Another potential outcome of fewer people flocking into Detroit, Ann Arbor, Troy, and other major employment centers is the need for less parking in those areas. Loh says she thinks there's "a lot of momentum" behind the idea of imposing parking space maximums, rather than minimums, for new developments, a practice that has been adopted in London and other European cities. 

That may seem counterintuitive to those who are well-accustomed to the commuting lifestyle and the struggle to find parking. But Loh notes that the cost of building and maintaining parking ends up getting passed on to individuals in other ways, like housing costs. Like many others – including the city of Berkeley, Calif., which recently eliminated parking minimums for new developments – Murphy sees potential to spur more development.

Photo by David Lewinski

"Parking is one of those things that sometimes get in the way of conversations about new development," he says. "It's like, 'Where are those people going to park?' But if we're flattening off that peak [parking] demand a little bit ... maybe it's easier to do new development without adding parking, or parking at the same rates as we used to."

Loh notes that while people's cars technically "live" at their homes, those cars also take up "a huge amount of space" in numerous other places in the form of parking spaces.

"Your car doesn't actually deserve to have places reserved for it every place you might go during the day," she says. "But it's going to be a real mindset shift because people are, in many places, used to just having a parking space waiting for them wherever they want to go."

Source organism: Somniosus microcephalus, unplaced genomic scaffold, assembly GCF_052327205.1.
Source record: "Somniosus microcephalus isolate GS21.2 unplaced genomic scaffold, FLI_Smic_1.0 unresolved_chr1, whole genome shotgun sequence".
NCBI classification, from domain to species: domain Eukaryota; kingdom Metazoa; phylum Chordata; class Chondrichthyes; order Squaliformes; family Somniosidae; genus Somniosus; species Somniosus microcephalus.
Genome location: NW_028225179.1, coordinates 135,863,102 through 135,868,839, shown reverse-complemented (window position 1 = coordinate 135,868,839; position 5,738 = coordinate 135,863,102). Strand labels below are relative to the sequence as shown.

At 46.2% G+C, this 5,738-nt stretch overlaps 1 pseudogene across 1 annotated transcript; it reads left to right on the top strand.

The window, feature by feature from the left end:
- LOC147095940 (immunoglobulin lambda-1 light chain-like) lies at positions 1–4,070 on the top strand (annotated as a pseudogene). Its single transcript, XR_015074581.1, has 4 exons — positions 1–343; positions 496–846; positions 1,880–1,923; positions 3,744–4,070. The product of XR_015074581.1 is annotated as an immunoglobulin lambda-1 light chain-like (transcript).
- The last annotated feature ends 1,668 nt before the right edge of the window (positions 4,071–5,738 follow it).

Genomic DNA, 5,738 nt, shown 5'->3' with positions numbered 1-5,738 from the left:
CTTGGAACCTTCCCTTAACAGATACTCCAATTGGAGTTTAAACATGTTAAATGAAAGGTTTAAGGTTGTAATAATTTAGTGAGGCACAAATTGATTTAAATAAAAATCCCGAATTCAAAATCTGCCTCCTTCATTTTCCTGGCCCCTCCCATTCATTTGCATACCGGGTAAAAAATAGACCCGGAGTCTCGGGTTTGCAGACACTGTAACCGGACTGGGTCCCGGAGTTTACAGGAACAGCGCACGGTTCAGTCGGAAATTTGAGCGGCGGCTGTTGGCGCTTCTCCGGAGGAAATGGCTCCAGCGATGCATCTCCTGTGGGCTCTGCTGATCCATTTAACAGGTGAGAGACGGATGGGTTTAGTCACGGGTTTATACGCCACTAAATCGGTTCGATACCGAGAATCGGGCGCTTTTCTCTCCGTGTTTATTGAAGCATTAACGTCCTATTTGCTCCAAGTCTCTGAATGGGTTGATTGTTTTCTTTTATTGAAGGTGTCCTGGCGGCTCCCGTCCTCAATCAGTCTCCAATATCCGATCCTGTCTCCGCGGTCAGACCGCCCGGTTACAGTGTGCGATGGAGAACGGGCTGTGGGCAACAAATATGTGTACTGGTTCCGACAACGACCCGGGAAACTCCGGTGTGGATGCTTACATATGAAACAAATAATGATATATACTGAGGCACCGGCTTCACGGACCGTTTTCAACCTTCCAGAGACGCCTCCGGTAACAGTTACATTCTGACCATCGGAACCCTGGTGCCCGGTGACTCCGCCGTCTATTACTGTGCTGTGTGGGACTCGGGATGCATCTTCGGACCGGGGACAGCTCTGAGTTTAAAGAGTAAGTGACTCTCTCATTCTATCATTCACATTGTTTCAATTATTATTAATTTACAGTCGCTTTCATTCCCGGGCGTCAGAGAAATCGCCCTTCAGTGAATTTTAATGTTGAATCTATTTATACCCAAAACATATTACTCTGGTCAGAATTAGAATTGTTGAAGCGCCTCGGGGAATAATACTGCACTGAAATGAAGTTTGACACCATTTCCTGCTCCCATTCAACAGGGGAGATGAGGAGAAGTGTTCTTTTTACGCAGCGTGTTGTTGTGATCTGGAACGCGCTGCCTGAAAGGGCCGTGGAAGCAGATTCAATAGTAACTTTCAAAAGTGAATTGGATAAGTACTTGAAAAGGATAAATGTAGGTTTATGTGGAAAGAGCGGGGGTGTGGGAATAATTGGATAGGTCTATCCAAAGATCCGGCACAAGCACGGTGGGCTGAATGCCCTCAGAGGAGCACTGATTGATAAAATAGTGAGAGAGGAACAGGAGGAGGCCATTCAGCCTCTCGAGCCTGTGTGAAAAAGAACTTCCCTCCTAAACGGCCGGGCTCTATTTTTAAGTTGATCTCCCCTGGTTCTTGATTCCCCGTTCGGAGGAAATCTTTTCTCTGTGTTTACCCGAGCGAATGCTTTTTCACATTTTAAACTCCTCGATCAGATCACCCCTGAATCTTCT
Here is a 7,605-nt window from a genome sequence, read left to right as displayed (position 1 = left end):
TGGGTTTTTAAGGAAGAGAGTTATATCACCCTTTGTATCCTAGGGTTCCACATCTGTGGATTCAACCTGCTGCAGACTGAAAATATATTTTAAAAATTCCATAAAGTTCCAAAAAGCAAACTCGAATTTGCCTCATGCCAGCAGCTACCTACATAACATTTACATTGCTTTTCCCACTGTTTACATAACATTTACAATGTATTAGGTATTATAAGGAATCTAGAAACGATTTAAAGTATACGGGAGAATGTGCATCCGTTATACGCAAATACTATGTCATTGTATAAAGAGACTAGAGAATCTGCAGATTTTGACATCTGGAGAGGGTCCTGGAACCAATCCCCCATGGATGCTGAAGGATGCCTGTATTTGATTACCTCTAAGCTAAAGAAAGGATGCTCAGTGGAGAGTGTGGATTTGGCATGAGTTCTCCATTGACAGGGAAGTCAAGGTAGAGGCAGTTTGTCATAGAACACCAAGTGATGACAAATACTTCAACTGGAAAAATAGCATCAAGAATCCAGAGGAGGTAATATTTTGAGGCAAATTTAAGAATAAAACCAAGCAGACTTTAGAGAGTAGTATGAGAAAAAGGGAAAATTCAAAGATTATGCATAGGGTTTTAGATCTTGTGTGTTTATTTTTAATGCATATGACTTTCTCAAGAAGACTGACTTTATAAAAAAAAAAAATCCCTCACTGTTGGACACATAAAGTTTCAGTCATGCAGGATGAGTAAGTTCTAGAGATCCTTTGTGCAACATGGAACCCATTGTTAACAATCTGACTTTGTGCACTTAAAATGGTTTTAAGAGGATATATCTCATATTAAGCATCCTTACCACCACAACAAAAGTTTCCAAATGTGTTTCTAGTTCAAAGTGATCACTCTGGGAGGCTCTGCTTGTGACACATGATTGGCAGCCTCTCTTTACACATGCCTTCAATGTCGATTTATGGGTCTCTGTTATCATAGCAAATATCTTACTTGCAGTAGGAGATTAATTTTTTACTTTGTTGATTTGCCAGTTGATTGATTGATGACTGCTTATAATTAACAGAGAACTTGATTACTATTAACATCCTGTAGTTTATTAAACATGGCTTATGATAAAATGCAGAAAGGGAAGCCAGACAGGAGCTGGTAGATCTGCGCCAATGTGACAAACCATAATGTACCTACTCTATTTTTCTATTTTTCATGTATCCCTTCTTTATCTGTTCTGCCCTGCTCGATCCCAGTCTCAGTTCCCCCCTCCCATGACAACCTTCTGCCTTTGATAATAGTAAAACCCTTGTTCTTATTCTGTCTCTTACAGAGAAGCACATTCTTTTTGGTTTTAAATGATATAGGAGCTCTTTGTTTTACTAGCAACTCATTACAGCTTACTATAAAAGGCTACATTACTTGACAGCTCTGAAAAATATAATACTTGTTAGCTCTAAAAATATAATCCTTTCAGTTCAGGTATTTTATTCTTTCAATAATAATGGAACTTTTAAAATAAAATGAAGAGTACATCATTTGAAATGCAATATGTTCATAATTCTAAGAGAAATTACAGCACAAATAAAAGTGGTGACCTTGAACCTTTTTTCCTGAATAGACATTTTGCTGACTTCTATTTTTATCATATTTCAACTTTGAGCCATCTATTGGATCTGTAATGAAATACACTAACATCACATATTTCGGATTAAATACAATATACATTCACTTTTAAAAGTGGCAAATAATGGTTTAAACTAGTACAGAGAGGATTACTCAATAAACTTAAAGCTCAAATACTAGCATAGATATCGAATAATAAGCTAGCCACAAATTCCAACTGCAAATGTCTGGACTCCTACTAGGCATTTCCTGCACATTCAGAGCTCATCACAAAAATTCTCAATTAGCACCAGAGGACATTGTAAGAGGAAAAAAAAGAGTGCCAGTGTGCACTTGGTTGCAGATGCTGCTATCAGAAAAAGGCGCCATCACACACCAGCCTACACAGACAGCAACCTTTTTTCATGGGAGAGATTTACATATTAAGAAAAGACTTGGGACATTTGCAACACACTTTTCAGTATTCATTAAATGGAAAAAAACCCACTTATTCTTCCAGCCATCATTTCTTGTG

Empty offices

Along with parking space, office space is likely to empty out across Metro Detroit as a result of the shift to more flexible work models. Consulting firm McKinsey surveyed 278 executives nationwide in August 2020 and found that they planned to reduce their office space by an average of 30%. Steve Morris, a lecturer at the University of Michigan Ross School of Business and managing principal at Farmington Hills-based real estate services firm Axis Advisors, says many companies are recognizing a way to reduce the second-highest cost of business after payroll: rent.

"There's the challenge of companies realizing that this remote scenario has been working pretty well," he says. "There's not too many complaints. Zoom helps an awful lot. Technology helps an awful lot."